|'the composite character of Maud merely takes away from the real-life women on the screen, becoming a magnet for a series of unhappy events you can't quite believe, mainly because they did not happen to a character who never existed'|
Writer Abi Morgan talked on Mark Kermode and Simon Mayo's Radio 5 Live film show as having gone through 'around twenty' drafts for Suffragette, before arriving at one which fit the bill. It is an easy criticism to level but the idea that this project has endlessly searched around to find its narrative is not surprising, when given the final version to evaluate. Suffragette is, unfortunately, a largely drama-less collection of congealing stories, sorely lacking the impetus, ideals and clear aims of the women it seeks to cover.
The problem, at heart, lies with the central figure of Maud (Carey Mulligan) a composite fictional character for a film that did not need one. Morgan writes Maud with the intention of giving us focus, but instead she merely takes away from the real-life women on the screen, becoming a magnet for a series of unhappy events you can't quite believe, mainly because they did not happen to a character who never existed. The purpose behind Maud is to save the film time on telling us individual stories of the real women who experienced various elements of Maud's life, but instead the effect is one of being spoon-fed history in a manner convenient to the writer and the director, Sarah Gavron.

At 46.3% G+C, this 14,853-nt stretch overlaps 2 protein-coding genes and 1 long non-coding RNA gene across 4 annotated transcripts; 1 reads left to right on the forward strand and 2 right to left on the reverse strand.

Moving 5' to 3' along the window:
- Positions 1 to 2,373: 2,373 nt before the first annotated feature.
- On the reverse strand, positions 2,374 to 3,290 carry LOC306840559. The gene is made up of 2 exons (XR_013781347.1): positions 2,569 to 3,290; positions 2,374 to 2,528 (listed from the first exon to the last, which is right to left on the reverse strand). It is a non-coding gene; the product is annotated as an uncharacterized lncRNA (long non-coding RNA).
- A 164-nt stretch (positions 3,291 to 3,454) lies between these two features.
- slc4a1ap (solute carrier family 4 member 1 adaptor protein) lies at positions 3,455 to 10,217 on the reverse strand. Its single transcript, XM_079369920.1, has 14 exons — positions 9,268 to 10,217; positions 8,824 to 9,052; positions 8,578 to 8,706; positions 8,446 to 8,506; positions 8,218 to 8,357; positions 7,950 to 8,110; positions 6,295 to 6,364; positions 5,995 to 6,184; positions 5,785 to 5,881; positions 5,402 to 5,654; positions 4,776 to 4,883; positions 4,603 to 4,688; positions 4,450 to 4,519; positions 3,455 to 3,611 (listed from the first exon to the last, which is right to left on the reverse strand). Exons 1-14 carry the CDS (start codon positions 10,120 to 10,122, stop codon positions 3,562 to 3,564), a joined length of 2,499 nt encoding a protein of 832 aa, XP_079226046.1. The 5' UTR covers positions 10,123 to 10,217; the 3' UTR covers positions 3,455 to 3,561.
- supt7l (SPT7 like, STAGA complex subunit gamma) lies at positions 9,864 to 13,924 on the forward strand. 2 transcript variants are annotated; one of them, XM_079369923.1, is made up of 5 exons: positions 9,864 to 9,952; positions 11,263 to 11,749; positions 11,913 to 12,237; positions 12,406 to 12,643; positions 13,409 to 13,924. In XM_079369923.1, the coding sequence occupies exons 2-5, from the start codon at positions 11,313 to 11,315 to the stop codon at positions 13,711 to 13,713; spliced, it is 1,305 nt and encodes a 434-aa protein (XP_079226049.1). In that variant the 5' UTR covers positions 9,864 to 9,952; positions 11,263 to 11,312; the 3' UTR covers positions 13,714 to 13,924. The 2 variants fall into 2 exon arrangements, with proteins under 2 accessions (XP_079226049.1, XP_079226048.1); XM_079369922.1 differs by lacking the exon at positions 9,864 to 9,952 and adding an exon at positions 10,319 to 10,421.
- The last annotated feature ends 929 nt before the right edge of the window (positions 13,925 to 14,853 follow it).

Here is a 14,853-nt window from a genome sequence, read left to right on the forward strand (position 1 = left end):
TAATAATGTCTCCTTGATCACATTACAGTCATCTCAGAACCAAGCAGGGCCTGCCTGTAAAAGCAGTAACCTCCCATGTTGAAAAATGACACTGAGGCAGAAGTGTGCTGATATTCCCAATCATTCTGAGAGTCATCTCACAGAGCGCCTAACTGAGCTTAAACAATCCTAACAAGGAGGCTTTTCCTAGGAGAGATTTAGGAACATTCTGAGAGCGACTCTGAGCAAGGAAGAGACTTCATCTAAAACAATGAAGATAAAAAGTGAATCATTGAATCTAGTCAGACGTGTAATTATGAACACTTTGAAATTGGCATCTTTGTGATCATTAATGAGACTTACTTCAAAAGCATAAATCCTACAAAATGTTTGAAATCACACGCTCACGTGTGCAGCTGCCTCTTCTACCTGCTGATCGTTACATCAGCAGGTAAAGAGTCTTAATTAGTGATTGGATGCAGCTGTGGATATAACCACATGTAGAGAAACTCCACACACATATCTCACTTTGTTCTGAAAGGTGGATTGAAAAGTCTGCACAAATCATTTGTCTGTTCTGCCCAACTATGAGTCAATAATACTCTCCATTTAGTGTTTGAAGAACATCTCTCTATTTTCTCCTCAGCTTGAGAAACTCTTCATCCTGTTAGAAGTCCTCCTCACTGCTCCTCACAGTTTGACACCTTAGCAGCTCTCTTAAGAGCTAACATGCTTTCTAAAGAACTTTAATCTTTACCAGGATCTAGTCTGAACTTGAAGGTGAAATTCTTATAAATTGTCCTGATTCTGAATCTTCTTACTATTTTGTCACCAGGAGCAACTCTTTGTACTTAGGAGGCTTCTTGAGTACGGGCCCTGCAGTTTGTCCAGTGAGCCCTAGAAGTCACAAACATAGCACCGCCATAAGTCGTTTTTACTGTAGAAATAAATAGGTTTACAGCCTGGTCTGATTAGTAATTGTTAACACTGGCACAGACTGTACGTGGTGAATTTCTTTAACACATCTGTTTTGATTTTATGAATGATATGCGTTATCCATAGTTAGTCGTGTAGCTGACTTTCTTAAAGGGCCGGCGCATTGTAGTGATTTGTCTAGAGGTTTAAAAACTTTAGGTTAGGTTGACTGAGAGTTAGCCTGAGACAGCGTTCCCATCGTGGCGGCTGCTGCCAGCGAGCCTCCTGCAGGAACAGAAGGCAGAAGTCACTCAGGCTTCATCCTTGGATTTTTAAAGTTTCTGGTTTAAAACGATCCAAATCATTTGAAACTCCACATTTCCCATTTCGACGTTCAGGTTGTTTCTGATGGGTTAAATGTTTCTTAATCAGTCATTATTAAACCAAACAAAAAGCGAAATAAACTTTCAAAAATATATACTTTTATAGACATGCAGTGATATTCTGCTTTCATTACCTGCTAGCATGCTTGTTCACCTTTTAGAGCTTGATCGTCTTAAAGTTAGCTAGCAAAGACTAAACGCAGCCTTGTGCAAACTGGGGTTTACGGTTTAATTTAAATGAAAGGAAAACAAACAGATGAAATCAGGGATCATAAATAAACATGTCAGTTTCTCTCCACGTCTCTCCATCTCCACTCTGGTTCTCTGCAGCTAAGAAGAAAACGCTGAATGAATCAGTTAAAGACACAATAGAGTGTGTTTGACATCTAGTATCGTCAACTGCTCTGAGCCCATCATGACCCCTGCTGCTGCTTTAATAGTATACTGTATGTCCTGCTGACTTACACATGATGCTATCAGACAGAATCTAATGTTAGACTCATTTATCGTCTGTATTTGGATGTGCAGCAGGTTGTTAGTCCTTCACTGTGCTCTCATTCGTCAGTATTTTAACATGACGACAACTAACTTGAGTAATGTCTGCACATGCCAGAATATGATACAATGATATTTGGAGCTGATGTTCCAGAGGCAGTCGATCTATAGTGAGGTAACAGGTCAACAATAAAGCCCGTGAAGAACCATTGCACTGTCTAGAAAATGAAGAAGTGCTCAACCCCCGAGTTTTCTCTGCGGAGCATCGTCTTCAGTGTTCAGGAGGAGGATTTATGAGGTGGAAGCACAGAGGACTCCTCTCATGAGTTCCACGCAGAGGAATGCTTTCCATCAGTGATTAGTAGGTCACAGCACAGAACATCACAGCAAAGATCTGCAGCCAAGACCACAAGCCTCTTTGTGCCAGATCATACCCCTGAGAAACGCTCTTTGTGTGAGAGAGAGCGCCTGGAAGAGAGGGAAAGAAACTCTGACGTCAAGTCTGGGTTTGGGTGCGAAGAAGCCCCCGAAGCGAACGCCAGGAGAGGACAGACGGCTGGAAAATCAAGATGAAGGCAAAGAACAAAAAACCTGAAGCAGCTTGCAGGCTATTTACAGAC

Emily Wilding Davison, for example, an obvious key figure in the Suffragette movement, and perfectly well played by Natalie Press, is entirely absent from the narrative until the final third. Why leave her as such in order to favour a fake figure of history? It makes little sense narratively (she is, at best, a fringe character, yet Davison's major event in the movement is also the film's), nor conceptually.
The decision isn't helped by the casting. Mulligan and Ben Wishaw (as Maud's husband) are better than fine talents, but they struggle to convince you as two laundry workers, instead leading the film to add to London's gentrification in its own way. Mulligan's accent, in particular, is all over the shop, giving the film even more of a music hall feel whenever she breaks out a phrase of cockney, in amongst the RP.
The film is much more successful when focusing on the more believable relationship between Edith Ellyn (Helena Bonham Carter) and husband Hugh (Finbar Lynch) and when supplementing the story of the Suffragette footsoldiers with that of leader Emmeline Pankhurst (Meryl Streep). Ellyn (another amalgamation, but based predominantly on Edith New) gets a proper story, with believable conflict from a sympathetic Hugh, a long way away from the broad strokes of Maud. Streep, though criminally underused, gives the pomp and drama the story needed though, sadly, the political workings of the Suffragettes, often referred to, are kept off screen, along with at least half of the drama necessary to make this a real success.